Labour's carefully regulated State apparatus required a considerable degree of regimentation, but in the aftermath of war the public's willingness to accept it diminished steadily. Irritation over price, land and import controls grew steadily, and fuelled the growing expectation that National would win in 1949. On the left of the political spectrum the deregistration of the Auckland Carpenters' Union and Fraser's state of undeclared war with Jock Barnes and the New Zealand Waterside Workers' Union resulted from declining confidence that Labour's welfare state could satisfy expectations. Subsidies ballooned out, and in his last year in office Reserve Bank credit was used to a rather greater extent that Bernard Ashwin felt comfortable with. Fraser and Nash were struggling to meet voters' increasingly unrealistic expectations.(35) Tired, ill, and occasionally dispirited, Fraser was in no shape to face a general election. He had done his best with his majority of four seats between 1946 and 1949. Depending as he did on the four Maori members, he appointed himself Minister of Maori Affairs - a new title for the old position of Native Minister. Maori, more than any other section of the community, remained loyal to Labour for another half century.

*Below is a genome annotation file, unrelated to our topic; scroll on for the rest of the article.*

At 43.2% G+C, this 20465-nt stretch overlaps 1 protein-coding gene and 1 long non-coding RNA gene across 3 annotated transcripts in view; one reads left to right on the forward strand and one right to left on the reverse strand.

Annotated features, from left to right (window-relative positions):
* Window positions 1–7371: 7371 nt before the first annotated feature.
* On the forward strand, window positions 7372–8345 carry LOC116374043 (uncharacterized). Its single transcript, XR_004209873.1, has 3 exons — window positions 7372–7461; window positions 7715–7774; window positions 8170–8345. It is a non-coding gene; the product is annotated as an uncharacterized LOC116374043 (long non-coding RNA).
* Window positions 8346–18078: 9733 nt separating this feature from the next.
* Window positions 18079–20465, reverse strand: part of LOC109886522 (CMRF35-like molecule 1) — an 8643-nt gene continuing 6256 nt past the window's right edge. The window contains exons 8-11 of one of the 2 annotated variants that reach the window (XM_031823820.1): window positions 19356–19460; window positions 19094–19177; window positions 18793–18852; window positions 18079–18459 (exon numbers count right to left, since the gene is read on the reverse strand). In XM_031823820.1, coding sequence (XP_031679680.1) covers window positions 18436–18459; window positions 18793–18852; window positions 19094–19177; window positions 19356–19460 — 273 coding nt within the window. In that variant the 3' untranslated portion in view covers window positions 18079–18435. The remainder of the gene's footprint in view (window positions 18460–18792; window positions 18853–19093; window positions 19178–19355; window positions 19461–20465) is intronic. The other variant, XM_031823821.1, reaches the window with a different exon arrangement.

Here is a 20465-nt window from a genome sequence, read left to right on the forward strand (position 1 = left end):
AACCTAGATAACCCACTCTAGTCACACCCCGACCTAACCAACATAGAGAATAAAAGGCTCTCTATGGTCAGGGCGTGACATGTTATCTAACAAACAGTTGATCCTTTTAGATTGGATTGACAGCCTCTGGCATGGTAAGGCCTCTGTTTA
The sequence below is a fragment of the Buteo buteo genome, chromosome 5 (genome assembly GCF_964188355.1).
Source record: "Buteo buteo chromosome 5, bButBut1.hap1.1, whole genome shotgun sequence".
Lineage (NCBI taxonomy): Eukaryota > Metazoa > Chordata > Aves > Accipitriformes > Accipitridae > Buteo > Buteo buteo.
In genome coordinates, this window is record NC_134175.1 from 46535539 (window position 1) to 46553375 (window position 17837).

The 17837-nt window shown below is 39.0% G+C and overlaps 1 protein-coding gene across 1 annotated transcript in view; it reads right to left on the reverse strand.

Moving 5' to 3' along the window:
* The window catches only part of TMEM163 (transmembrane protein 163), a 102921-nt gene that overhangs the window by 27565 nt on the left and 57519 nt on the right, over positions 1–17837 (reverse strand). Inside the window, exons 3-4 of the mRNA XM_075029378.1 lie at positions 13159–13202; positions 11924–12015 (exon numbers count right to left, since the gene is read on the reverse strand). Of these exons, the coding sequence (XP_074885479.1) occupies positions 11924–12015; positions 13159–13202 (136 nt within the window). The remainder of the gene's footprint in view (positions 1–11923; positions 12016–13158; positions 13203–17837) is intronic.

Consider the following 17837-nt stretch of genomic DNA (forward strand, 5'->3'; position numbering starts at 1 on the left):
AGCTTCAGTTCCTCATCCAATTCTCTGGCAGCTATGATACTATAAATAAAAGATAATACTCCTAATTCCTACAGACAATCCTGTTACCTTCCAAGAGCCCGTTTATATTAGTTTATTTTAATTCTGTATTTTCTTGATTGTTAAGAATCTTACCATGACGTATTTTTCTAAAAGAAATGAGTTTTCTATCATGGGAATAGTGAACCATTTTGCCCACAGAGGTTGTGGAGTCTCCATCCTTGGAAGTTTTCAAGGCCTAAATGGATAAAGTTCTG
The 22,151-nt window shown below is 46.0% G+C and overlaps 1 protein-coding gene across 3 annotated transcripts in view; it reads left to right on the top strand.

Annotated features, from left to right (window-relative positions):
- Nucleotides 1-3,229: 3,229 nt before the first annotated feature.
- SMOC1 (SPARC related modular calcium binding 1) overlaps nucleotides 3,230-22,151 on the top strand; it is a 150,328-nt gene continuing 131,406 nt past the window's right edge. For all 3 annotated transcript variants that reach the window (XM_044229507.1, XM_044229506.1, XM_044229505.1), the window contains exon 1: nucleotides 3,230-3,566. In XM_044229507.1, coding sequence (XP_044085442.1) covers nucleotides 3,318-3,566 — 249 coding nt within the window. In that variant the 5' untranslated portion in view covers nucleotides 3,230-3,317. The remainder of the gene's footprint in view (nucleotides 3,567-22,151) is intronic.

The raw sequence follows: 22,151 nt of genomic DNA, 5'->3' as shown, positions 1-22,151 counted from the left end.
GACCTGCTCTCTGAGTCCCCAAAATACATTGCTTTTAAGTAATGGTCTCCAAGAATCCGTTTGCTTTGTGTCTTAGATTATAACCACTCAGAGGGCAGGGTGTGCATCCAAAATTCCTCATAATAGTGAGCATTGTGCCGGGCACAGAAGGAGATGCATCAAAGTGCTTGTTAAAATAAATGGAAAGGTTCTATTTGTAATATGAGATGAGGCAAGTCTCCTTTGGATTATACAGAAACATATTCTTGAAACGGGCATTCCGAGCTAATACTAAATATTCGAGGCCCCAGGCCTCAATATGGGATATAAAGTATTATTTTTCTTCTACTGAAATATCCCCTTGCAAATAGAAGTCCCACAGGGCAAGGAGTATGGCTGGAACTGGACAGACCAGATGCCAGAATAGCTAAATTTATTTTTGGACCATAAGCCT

As the Cold War intensified, Fraser became convinced that peace-time conscription was necessary. It was a bold move, one that was opposed by many in the Labour caucus and in the party at large. Although the referendum on 3 August 1949 carried by nearly four to one, it was Labour's heartland electorates that showed the biggest opposition. It is worth reflecting on Fraser's risky move. Across the Tasman, the Cold War became an excuse for more affluent Labour supporters, many of them Catholics, to move out of the Labour Party into the splinter Democratic Labour Party. There they exercised their preferences to help keep the Liberal Party in office for 23 years between 1949 and 1972. Fraser sensed Labour's vulnerability on the right. When he placed the New Zealand Labour Party in a position which won the support of the Returned Servicemen's Association and the Catholic Church, he was being much more wily than Dr Evatt of the Australian Labor Party who championed the Communist Party at a referendum in 1951, and went out on a limb for some of those accused at the Petrov inquiry in 1954. Peter Fraser knew he risked criticism at the time of the referendum on conscription. But the left had nowhere else to go. Fraser, it seems to me, performed a service to the Labour Party by avoiding an open split with the more numerous, and less reliable voters on the right. The beneficial effects were reduced somewhat by the stresses and strains of the Waterfront Dispute in 1951. Fraser was dead by then. But it is worth noting that even without the benefit of his shrewdness and guile during the 151 day struggle, the stresses of the waterfront crisis did not produce a formal rupture within the Labour Party. It was Fraser's legacy to the Labour Party to leave it as an integral unit, one that nearly made it back into office in 1954 and secured a brief turn again between 1957 and 1960.